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NAS streaming, USB connection, DAC and my old amp. Looking for suggestions.

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#1
Hello scientists,

My first post here! Admittedly, I do not understand any of the scientific parts of the reviews. Just an understanding nodding and "mmh.." when I read about things like low noise and clean sinus curves.
But I know one thing, and that is that I want to play my digital music over my old stereo in a way that is convenient and (important) that sounds good.
Oh, and I do not really want to spend a ton of money. I am thinking about $200 max.
My setup is a Yamaha AX 870 amp with RCA inputs and a pair of lovely T&A speakers. Not high-end by any means but produces clean and punchy sound, and there's no question that directly connecting an iPod or similar sounds miserable.
I've really just stepped into this world about 2 weeks ago and I started understanding a few things but mainly it seems to be a world targeted at engineers and not 'normal' consumers, so I am still puzzled about the best or even possible options.

So what I want is
  • Stream music from my NAS over wifi or wired (not decided yet, depends if I can fit another wire through the wall)
  • Be able to connect a phone via USB. Goal is that guests can easily play music from their phone.
  • Play from a USB drive
  • Adding a touch screen at some point, or be able to use my old iPad 2 to reach the music player interface. The latter one would require the interface to be reachable via browser since the pad does not install a single thing anymore.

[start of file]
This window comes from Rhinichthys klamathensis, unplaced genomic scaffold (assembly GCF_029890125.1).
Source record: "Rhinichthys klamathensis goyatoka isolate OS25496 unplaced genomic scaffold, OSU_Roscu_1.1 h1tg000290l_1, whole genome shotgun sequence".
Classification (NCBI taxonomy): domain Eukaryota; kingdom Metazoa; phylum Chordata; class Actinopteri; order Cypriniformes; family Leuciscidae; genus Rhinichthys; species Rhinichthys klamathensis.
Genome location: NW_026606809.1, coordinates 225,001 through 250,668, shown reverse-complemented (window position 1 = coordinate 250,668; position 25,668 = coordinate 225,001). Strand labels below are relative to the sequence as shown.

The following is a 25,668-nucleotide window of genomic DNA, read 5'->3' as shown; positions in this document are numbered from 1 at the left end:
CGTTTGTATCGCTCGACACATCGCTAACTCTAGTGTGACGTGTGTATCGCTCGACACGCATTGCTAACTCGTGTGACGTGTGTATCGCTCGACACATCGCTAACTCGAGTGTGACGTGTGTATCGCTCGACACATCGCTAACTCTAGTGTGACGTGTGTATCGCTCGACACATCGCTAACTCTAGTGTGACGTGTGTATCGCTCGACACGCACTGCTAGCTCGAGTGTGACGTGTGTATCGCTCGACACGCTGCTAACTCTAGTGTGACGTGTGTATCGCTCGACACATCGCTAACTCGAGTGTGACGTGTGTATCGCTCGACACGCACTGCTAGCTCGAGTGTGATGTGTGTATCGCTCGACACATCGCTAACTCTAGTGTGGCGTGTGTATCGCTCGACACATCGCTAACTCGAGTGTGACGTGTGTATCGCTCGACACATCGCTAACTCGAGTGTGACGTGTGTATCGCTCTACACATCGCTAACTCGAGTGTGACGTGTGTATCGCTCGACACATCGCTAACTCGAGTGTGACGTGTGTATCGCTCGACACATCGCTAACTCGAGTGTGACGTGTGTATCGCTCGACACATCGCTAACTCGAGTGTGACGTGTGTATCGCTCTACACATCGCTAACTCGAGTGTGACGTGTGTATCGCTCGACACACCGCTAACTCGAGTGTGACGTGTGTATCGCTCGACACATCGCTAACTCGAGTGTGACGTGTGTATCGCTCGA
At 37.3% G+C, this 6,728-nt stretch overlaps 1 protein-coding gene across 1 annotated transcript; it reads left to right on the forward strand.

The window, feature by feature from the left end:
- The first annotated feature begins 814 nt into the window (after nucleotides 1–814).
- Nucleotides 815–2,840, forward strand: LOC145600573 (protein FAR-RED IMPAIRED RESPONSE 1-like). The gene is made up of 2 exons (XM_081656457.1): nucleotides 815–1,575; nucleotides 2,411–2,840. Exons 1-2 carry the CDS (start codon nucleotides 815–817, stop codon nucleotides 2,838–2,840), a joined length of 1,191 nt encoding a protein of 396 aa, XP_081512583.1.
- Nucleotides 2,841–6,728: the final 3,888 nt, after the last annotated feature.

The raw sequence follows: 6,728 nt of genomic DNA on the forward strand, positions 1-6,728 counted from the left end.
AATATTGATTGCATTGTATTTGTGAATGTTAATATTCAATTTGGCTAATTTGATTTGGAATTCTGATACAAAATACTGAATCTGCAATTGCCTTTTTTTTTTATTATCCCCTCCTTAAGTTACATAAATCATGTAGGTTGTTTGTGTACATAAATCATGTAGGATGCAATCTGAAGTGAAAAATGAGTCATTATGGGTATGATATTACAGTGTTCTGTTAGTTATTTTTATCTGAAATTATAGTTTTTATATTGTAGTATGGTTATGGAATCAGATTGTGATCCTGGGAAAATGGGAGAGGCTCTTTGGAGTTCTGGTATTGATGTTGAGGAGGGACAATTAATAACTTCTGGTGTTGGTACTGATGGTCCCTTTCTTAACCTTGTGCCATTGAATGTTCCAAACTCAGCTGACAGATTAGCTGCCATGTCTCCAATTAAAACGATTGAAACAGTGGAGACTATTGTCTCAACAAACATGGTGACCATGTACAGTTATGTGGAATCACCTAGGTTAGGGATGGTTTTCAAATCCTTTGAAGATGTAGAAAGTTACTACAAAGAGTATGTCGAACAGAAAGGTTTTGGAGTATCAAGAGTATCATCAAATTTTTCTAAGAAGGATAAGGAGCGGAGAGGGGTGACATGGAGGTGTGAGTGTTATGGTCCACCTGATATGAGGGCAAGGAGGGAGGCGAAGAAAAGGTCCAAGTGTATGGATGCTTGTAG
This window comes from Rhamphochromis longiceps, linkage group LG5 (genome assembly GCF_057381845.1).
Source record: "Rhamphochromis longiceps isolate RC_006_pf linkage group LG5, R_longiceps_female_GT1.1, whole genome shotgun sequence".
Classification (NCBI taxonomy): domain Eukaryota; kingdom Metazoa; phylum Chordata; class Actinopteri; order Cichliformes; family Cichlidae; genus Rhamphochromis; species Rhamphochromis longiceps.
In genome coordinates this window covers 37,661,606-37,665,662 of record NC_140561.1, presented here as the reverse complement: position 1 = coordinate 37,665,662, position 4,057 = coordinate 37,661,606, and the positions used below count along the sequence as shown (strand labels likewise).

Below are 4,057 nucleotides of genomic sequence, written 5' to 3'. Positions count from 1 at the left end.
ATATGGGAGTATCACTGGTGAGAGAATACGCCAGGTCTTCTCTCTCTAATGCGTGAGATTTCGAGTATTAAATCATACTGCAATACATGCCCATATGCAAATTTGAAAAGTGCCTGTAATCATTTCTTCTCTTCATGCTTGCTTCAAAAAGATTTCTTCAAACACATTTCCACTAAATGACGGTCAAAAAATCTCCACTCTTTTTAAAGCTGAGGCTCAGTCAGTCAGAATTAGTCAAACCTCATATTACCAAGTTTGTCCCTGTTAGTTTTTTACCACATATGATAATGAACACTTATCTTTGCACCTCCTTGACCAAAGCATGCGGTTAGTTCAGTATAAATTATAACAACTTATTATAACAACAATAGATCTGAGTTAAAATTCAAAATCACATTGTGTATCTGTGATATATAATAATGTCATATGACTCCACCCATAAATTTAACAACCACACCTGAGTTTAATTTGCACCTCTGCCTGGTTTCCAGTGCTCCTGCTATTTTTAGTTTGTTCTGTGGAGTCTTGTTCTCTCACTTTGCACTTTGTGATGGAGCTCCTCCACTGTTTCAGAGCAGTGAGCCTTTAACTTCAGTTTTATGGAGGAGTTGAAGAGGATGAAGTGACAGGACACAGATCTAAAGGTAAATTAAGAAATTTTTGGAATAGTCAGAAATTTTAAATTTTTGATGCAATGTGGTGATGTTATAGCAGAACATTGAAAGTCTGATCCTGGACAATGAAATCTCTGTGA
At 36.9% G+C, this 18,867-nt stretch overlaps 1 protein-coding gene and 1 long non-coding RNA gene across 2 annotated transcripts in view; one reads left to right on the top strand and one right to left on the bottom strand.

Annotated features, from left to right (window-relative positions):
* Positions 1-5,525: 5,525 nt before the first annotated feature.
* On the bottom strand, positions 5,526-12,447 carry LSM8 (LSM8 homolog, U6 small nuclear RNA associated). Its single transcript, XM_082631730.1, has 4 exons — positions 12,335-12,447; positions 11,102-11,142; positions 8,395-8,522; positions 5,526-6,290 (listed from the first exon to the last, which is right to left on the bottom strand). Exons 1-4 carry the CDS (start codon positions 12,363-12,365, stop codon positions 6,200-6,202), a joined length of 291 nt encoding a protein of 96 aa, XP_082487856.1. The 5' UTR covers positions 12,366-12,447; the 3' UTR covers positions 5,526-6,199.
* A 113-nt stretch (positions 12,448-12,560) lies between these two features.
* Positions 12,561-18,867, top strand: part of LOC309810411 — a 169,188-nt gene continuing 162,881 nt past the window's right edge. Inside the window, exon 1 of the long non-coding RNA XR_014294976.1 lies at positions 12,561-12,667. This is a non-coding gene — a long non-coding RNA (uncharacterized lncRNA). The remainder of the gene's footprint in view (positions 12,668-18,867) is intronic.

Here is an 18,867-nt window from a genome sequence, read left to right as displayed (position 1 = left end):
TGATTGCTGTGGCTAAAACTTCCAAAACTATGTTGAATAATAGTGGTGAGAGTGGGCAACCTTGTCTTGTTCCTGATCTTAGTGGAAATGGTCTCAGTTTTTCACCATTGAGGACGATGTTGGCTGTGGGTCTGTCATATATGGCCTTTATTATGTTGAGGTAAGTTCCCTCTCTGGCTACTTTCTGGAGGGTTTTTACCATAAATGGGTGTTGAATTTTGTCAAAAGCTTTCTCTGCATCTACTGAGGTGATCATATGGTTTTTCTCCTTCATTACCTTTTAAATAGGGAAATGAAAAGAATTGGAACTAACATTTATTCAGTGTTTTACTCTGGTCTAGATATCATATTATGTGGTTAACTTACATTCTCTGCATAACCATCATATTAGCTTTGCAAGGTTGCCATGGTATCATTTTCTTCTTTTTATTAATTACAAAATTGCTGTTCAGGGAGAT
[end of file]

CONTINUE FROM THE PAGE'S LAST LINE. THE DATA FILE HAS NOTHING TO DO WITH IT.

What I will not do is
  • Use a laptop or media PC or anything that has a fan or is ugly (R Pi in acrylic case is kind of cute though, and silent)
The options which I seem to have is
  1. All-in-one solutions like the Allo Boss or Allo Kali + Piano.
    The results for the Boss player in this forum are not stellar, but that might be partially because of the power supply, so I'd need to add a good one like iPower for $50. Same might apply to Kali+Piano, but sounds seems better. Also, I'd exceed my budget. So only doing this if convinced that the sound is really better.
    What are other good Pi + DAC board options?
  2. Pi + standalone DAC, like the Topping 10
    So it seems that the topping 10 is pretty good. I could feed it from a R Pi with Volumio or so. I like that it does not need a power supply. But is it really a good idea to feed it with a Pi USB? Would it still be useful to feed the pi with the expensive iPower?
  3. If feeding a standalone DAC with USB from Pi is not good - maybe S/PDIF is
    OK, so that would definitely be a budget killer, but maybe the best way to go (R Pi + Allo DigiOne + Topping D30)
    Worth exploring?
So what do the experts think? Am I getting it right? Are any of my options good? Are there better ones?
Help very much appreciated.

Thank you
 

Krunok

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#2
  1. If feeding a standalone DAC with USB from Pi is not good - maybe S/PDIF is
    OK, so that would definitely be a budget killer, but maybe the best way to go (R Pi + Allo DigiOne + Topping D30)
    Worth exploring?
Yes, that one will work. Or even better, if you are on a tight budget you can buy used fanless PC like this one, install Volumio and connect Topping D10 to it via USB - works excellent!

When playing music from Android I recommend BubbleUPNP. Kinsky works fine when playing from Windows, if you don't want to use Volumio http interface (I use it only for internet radio).